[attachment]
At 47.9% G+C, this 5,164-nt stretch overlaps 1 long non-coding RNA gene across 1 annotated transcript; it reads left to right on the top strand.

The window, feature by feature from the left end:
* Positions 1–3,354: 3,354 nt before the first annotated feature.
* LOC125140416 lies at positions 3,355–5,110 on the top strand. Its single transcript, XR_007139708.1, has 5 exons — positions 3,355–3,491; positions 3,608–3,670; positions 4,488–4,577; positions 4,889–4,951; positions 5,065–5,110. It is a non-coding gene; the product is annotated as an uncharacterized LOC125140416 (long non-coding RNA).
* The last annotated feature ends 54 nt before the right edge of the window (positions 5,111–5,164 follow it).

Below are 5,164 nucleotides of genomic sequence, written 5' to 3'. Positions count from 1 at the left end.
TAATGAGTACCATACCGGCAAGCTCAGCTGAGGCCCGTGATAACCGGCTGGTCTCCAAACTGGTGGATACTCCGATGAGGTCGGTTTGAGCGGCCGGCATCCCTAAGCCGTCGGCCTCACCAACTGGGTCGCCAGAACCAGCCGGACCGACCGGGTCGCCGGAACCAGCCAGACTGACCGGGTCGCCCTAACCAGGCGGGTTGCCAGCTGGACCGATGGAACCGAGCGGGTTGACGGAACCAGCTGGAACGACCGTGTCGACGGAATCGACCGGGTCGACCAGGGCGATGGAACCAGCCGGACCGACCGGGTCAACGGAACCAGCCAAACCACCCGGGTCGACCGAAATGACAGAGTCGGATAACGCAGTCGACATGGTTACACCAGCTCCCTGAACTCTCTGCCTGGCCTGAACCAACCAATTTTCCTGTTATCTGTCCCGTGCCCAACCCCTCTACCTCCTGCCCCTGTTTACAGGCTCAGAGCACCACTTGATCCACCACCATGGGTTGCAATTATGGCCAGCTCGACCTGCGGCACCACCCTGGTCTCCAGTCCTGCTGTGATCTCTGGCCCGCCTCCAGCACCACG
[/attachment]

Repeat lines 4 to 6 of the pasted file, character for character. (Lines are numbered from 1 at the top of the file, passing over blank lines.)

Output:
* LOC125140416 lies at positions 3,355–5,110 on the top strand. Its single transcript, XR_007139708.1, has 5 exons — positions 3,355–3,491; positions 3,608–3,670; positions 4,488–4,577; positions 4,889–4,951; positions 5,065–5,110. It is a non-coding gene; the product is annotated as an uncharacterized LOC125140416 (long non-coding RNA).
* The last annotated feature ends 54 nt before the right edge of the window (positions 5,111–5,164 follow it).

Below are 5,164 nucleotides of genomic sequence, written 5' to 3'. Positions count from 1 at the left end.